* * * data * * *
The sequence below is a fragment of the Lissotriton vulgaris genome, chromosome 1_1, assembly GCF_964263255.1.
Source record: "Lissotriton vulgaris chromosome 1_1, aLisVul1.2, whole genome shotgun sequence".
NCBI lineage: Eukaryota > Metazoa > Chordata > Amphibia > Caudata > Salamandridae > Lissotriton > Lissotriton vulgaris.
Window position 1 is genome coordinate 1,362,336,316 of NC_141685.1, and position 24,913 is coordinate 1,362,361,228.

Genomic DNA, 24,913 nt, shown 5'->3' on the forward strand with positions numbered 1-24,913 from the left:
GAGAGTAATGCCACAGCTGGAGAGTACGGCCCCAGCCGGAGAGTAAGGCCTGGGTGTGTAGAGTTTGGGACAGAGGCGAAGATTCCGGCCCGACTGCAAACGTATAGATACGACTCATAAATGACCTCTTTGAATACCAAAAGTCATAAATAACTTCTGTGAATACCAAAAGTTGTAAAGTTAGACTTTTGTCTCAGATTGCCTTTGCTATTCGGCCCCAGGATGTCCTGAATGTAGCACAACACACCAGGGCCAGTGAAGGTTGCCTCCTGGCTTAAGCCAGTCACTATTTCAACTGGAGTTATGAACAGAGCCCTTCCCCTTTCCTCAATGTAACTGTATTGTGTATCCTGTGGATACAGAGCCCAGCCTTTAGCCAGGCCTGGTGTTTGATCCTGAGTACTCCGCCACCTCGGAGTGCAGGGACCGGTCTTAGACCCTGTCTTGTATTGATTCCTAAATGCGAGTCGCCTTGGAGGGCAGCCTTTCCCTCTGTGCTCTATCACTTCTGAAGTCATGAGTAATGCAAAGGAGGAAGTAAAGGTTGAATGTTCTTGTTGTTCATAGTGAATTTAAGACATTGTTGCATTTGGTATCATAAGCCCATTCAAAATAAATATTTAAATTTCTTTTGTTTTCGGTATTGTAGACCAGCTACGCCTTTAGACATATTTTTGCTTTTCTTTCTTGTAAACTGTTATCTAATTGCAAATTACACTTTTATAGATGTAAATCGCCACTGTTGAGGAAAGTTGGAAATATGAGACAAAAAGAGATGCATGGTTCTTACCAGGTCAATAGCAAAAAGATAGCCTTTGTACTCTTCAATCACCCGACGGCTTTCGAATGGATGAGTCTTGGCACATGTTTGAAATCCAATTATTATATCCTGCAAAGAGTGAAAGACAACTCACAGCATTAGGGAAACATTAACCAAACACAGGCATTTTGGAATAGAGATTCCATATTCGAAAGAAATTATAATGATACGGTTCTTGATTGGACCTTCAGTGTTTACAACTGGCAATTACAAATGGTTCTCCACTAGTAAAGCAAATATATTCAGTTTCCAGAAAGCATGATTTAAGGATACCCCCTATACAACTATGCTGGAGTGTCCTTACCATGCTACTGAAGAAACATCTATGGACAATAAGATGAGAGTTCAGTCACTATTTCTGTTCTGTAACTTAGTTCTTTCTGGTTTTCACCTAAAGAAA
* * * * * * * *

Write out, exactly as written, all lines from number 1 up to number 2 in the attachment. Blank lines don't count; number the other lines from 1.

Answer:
The sequence below is a fragment of the Lissotriton vulgaris genome, chromosome 1_1, assembly GCF_964263255.1.
Source record: "Lissotriton vulgaris chromosome 1_1, aLisVul1.2, whole genome shotgun sequence".